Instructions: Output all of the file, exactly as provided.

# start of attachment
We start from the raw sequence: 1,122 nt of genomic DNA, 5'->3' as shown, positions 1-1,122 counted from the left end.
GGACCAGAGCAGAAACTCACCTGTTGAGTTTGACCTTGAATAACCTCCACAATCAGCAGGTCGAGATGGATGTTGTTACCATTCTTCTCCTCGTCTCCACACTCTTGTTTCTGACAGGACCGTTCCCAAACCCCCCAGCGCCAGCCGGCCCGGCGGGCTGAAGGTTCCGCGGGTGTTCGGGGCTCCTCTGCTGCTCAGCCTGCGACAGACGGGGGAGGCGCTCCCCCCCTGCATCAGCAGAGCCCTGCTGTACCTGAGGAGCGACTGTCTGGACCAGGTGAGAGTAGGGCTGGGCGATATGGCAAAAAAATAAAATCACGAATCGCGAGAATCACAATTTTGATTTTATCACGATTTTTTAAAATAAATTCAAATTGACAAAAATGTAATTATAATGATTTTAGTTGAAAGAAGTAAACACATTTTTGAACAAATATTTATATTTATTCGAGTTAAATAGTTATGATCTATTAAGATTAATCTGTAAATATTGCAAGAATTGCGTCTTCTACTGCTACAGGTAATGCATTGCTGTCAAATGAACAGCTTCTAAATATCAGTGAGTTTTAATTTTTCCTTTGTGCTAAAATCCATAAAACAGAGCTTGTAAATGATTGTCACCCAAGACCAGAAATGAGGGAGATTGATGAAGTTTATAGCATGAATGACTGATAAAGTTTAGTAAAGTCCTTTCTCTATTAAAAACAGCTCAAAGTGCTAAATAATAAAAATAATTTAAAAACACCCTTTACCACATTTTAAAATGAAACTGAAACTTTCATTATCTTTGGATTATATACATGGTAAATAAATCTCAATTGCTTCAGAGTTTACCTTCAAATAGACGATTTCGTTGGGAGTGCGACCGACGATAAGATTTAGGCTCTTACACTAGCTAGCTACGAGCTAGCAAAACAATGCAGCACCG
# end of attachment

We start from the raw sequence: 1,122 nt of genomic DNA, 5'->3' as shown, positions 1-1,122 counted from the left end.
GGACCAGAGCAGAAACTCACCTGTTGAGTTTGACCTTGAATAACCTCCACAATCAGCAGGTCGAGATGGATGTTGTTACCATTCTTCTCCTCGTCTCCACACTCTTGTTTCTGACAGGACCGTTCCCAAACCCCCCAGCGCCAGCCGGCCCGGCGGGCTGAAGGTTCCGCGGGTGTTCGGGGCTCCTCTGCTGCTCAGCCTGCGACAGACGGGGGAGGCGCTCCCCCCCTGCATCAGCAGAGCCCTGCTGTACCTGAGGAGCGACTGTCTGGACCAGGTGAGAGTAGGGCTGGGCGATATGGCAAAAAAATAAAATCACGAATCGCGAGAATCACAATTTTGATTTTATCACGATTTTTTAAAATAAATTCAAATTGACAAAAATGTAATTATAATGATTTTAGTTGAAAGAAGTAAACACATTTTTGAACAAATATTTATATTTATTCGAGTTAAATAGTTATGATCTATTAAGATTAATCTGTAAATATTGCAAGAATTGCGTCTTCTACTGCTACAGGTAATGCATTGCTGTCAAATGAACAGCTTCTAAATATCAGTGAGTTTTAATTTTTCCTTTGTGCTAAAATCCATAAAACAGAGCTTGTAAATGATTGTCACCCAAGACCAGAAATGAGGGAGATTGATGAAGTTTATAGCATGAATGACTGATAAAGTTTAGTAAAGTCCTTTCTCTATTAAAAACAGCTCAAAGTGCTAAATAATAAAAATAATTTAAAAACACCCTTTACCACATTTTAAAATGAAACTGAAACTTTCATTATCTTTGGATTATATACATGGTAAATAAATCTCAATTGCTTCAGAGTTTACCTTCAAATAGACGATTTCGTTGGGAGTGCGACCGACGATAAGATTTAGGCTCTTACACTAGCTAGCTACGAGCTAGCAAAACAATGCAGCACCG